Nike Stam, “Authorities and adaptations [Review of: Elizabeth Boyle (ed.) • Deborah Hayden (ed.), Authorities and adaptations: the reworking and transmission of textual sources in medieval Ireland (2014)]”, in: Kelten: Mededelingen van de Stichting A. G. van Hamel voor Keltische Studies 67 (2015): 17.
Nike Stam, “Ierse idiomen en Latijnse lingo – het vervolg”, in: Kelten: Mededelingen van de Stichting A. G. van Hamel voor Keltische Studies 66 (2015): 18.
Stam, Nike, “Meertalige middeleeuwen – taalwisselingen in de marges”, Madoc: Tijdschrift over de Middeleeuwen 29:3 (2015): 139–147.
Nike Stam, “Alex Hijmans: ‘Het Iers heeft zich aan zijn stoffige imago ontworsteld’ (Interview)”, in: Kelten: Mededelingen van de Stichting A. G. van Hamel voor Keltische Studies 53 (2012): 17.
Nike Stam, “Hoe Vadertje Tijd te omzeilen: achtste-eeuwse poëzie in een tiende-eeuwse tekst in een zestiende-eeuws manuscript”, in: Kelten: Mededelingen van de Stichting A. G. van Hamel voor Keltische Studies 48 (2010): 2–4.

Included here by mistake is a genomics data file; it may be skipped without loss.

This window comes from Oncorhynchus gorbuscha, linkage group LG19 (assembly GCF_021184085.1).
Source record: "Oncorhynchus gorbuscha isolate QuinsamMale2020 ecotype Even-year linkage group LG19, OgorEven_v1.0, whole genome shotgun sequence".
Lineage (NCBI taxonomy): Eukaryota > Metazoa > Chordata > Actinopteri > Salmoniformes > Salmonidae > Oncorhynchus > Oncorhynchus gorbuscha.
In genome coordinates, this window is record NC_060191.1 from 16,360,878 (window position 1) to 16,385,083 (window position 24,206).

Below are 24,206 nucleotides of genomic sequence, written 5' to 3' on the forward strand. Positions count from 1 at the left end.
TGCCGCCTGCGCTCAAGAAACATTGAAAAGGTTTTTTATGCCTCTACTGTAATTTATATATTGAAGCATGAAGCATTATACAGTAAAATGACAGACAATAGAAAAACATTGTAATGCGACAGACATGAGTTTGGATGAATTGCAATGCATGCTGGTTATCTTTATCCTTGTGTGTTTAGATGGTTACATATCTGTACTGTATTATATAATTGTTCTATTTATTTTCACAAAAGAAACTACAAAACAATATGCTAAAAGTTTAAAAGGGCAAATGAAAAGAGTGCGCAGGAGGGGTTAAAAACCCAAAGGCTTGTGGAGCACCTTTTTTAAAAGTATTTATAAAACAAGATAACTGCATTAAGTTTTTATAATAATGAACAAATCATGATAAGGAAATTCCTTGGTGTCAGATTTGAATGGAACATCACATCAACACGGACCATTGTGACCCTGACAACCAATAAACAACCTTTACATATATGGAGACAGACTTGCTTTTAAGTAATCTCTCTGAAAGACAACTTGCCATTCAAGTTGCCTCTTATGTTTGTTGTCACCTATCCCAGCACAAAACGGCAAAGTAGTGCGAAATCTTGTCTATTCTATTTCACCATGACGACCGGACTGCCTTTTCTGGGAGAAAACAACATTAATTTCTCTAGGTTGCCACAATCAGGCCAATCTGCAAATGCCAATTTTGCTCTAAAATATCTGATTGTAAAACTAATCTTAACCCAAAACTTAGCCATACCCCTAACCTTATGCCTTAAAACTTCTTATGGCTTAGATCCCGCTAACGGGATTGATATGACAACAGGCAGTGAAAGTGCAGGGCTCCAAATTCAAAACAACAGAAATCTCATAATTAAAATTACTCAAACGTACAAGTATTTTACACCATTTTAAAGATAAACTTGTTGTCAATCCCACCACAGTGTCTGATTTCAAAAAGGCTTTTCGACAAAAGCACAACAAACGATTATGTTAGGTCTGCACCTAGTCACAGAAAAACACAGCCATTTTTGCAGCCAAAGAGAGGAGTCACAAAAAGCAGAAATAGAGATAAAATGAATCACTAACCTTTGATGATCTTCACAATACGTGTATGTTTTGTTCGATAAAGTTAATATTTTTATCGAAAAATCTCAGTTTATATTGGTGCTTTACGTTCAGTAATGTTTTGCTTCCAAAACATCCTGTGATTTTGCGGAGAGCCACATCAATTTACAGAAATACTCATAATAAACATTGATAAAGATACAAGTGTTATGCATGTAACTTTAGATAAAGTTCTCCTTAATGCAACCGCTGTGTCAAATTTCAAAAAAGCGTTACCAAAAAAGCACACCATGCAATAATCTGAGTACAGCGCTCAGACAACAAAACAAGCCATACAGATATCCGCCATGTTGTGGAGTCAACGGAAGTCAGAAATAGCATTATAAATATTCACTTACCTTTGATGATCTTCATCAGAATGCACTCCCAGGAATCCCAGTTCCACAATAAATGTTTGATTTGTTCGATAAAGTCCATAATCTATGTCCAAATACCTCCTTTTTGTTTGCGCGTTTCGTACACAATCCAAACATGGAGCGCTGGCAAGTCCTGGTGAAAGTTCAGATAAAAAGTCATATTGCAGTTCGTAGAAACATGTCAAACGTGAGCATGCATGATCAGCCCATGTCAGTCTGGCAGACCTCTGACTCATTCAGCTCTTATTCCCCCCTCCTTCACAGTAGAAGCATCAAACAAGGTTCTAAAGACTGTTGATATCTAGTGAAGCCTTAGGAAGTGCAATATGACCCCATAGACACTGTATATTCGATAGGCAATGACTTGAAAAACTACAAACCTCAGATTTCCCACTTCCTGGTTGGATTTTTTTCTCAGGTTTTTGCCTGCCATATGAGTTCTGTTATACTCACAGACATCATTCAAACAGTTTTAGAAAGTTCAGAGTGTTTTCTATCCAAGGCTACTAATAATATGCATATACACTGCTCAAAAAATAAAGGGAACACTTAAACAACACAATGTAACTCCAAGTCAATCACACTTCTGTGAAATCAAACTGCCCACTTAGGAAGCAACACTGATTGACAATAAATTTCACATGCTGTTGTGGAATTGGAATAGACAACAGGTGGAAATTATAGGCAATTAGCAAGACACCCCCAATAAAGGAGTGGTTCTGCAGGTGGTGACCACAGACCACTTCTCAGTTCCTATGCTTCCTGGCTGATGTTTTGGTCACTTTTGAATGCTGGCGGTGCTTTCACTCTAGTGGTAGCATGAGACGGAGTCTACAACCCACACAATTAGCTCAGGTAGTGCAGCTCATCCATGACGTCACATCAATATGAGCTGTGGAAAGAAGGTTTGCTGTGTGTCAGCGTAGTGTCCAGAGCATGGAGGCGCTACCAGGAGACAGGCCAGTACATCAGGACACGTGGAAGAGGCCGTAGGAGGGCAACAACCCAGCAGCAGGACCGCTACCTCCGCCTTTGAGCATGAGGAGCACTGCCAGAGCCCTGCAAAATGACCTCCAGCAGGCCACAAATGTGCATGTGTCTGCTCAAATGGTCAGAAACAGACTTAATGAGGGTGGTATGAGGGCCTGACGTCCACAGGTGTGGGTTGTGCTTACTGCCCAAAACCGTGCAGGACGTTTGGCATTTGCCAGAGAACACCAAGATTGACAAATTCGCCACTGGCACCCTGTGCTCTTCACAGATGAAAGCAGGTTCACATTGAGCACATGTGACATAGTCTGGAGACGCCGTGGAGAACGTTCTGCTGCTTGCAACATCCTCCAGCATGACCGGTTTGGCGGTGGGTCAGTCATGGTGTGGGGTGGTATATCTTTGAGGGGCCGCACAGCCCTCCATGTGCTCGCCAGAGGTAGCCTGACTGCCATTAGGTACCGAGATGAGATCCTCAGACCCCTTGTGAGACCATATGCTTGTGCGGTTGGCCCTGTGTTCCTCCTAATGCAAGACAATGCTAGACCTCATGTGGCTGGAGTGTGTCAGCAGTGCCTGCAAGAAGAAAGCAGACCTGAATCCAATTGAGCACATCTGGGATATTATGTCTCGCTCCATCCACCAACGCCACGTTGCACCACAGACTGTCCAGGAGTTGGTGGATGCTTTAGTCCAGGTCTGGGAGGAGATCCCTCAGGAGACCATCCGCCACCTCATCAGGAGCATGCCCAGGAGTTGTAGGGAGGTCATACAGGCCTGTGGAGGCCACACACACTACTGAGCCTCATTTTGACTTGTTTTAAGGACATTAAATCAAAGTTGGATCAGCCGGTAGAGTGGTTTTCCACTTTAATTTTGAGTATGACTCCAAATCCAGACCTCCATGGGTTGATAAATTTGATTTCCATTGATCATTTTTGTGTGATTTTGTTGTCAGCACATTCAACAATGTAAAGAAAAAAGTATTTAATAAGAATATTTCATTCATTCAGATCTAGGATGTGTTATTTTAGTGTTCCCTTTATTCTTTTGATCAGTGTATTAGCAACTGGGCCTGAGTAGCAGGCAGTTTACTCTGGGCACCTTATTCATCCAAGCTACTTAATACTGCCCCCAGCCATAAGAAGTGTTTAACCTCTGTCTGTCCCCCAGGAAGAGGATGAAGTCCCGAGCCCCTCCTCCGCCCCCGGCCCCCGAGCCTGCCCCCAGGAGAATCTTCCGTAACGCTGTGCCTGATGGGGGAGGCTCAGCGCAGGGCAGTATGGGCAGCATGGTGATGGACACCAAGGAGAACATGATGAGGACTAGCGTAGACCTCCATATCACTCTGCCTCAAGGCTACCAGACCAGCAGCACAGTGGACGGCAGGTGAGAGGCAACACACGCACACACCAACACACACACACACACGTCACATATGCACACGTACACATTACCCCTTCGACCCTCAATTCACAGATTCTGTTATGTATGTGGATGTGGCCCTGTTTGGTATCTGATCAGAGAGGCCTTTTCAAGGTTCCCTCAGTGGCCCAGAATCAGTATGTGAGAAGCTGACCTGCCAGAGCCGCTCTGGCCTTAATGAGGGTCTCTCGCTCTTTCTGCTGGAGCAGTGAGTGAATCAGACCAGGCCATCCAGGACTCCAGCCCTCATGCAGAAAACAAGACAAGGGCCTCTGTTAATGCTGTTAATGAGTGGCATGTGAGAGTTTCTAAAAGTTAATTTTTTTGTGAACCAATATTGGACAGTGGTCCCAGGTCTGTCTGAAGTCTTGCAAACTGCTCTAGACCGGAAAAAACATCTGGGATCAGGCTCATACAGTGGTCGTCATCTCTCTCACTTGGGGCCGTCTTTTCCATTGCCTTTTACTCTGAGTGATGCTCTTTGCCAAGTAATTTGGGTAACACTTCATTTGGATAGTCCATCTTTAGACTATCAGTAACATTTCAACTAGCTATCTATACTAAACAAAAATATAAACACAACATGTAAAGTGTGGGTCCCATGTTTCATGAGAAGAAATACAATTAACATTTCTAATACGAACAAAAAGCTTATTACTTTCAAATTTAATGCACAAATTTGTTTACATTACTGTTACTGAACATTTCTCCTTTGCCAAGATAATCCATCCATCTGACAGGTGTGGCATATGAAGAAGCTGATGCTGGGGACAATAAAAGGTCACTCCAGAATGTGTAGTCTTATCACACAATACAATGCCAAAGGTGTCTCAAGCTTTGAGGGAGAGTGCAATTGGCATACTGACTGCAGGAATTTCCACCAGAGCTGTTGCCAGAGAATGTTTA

Nike Stam, “Keltisch Colloquium 2010: 20e editie”, in: Kelten: Mededelingen van de Stichting A. G. van Hamel voor Keltische Studies 47 (2010): 15–16.
Nike Stam, “Seachtain na Gaeilge san Ísiltír (2-6 maart)”, in: kelten:Mededelingen van de Stichting A. G. van Hamel voor Keltische Studies 42 (2009): 14.

Contributions to edited collections or authored works

Horst, Tom ter, and Nike Stam, “Visual diamorphs: the importance of language neutrality in code-switching from medieval Ireland”, in: Pahta, Päivi, Janne Skaffari, and Laura Wright (eds), Multilingual practices in language history: English and beyond, Language Contact and Bilingualism 15, Boston: De Gruyter Mouton, 2018. 223–242.
Stam, Nike, “Strategy or accident: code-switching in the commentary to the Félire Óengusso”, in: Ó Flaithearta, Mícheál, and Lars B. Nooij [ass. ed.] (eds), Code-switching in medieval Ireland and England: proceedings of a workshop on code-switching in the medieval classroom, Utrecht 29th May, 2015, Münchener Forschungen zur historischen Sprachwissenschaft 18, Bremen: Hempen Verlag, 2018. 71–94.